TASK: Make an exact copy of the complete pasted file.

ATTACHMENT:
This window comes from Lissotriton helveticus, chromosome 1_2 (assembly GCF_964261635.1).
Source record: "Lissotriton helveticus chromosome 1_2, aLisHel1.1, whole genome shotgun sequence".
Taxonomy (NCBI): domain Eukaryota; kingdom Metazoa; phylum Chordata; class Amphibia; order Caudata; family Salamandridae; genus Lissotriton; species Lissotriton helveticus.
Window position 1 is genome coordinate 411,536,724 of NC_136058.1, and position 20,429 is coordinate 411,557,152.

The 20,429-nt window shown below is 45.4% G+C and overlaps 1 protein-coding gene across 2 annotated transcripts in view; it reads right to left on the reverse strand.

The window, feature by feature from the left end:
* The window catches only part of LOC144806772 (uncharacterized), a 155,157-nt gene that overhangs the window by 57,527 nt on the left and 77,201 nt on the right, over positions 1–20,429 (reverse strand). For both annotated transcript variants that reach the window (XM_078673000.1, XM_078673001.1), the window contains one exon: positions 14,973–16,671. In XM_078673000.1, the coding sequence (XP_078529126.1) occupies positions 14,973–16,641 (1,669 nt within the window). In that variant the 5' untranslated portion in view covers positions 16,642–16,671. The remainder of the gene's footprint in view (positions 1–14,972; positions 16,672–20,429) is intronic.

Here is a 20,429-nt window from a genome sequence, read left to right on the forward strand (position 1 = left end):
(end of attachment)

This window comes from Lissotriton helveticus, chromosome 1_2 (assembly GCF_964261635.1).
Source record: "Lissotriton helveticus chromosome 1_2, aLisHel1.1, whole genome shotgun sequence".
Taxonomy (NCBI): domain Eukaryota; kingdom Metazoa; phylum Chordata; class Amphibia; order Caudata; family Salamandridae; genus Lissotriton; species Lissotriton helveticus.
Window position 1 is genome coordinate 411,536,724 of NC_136058.1, and position 20,429 is coordinate 411,557,152.

The 20,429-nt window shown below is 45.4% G+C and overlaps 1 protein-coding gene across 2 annotated transcripts in view; it reads right to left on the reverse strand.

The window, feature by feature from the left end:
* The window catches only part of LOC144806772 (uncharacterized), a 155,157-nt gene that overhangs the window by 57,527 nt on the left and 77,201 nt on the right, over positions 1–20,429 (reverse strand). For both annotated transcript variants that reach the window (XM_078673000.1, XM_078673001.1), the window contains one exon: positions 14,973–16,671. In XM_078673000.1, the coding sequence (XP_078529126.1) occupies positions 14,973–16,641 (1,669 nt within the window). In that variant the 5' untranslated portion in view covers positions 16,642–16,671. The remainder of the gene's footprint in view (positions 1–14,972; positions 16,672–20,429) is intronic.

Here is a 20,429-nt window from a genome sequence, read left to right on the forward strand (position 1 = left end):